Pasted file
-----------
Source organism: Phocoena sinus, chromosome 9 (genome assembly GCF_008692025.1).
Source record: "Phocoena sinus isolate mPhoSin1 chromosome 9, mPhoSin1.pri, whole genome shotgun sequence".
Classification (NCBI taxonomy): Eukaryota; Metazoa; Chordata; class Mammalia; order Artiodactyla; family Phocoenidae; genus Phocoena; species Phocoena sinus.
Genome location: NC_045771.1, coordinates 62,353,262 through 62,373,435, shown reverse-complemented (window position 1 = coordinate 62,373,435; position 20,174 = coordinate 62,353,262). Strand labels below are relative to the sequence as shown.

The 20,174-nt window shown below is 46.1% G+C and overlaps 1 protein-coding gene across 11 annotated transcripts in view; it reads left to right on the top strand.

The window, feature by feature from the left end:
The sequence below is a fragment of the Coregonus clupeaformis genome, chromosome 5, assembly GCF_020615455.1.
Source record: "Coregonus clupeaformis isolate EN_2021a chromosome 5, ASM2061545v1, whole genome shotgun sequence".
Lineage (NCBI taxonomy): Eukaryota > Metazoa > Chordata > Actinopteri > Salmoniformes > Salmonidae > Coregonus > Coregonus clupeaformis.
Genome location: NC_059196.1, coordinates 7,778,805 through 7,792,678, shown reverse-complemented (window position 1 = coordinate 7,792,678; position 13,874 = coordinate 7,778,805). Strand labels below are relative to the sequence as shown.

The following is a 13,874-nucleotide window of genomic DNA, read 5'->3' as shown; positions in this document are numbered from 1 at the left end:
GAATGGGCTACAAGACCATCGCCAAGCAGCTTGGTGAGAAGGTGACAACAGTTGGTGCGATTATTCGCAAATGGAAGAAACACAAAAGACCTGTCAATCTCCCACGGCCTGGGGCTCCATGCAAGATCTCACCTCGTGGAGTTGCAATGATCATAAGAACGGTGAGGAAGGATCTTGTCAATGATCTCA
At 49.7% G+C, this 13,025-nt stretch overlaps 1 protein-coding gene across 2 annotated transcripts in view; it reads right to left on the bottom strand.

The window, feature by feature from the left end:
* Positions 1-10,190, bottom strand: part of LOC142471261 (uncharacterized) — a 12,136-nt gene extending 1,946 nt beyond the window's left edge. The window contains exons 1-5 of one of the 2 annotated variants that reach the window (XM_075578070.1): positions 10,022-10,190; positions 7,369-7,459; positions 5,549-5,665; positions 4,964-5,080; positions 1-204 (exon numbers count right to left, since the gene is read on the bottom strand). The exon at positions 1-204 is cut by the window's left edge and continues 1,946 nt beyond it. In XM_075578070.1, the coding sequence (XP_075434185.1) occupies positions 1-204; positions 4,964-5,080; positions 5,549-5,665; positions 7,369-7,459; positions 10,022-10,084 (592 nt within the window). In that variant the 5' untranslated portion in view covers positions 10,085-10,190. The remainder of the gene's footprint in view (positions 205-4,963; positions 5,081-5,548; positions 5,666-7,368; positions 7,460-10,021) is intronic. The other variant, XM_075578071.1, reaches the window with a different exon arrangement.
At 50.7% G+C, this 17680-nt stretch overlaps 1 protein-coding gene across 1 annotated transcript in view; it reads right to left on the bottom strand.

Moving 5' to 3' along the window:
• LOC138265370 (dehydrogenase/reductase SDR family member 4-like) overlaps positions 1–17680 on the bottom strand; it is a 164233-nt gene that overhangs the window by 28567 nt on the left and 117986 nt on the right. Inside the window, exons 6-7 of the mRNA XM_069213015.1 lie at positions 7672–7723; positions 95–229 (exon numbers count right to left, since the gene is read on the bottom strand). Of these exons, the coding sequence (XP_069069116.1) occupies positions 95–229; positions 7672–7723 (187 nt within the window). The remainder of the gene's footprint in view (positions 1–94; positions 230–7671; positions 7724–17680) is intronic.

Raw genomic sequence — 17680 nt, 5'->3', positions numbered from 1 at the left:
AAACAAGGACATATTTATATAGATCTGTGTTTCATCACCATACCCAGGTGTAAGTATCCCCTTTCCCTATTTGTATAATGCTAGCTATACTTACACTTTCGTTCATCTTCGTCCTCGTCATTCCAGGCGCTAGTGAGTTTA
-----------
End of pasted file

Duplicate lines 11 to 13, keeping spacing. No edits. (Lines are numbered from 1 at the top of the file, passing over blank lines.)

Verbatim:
The following is a 13,874-nucleotide window of genomic DNA, read 5'->3' as shown; positions in this document are numbered from 1 at the left end:
GAATGGGCTACAAGACCATCGCCAAGCAGCTTGGTGAGAAGGTGACAACAGTTGGTGCGATTATTCGCAAATGGAAGAAACACAAAAGACCTGTCAATCTCCCACGGCCTGGGGCTCCATGCAAGATCTCACCTCGTGGAGTTGCAATGATCATAAGAACGGTGAGGAAGGATCTTGTCAATGATCTCA
At 49.7% G+C, this 13,025-nt stretch overlaps 1 protein-coding gene across 2 annotated transcripts in view; it reads right to left on the bottom strand.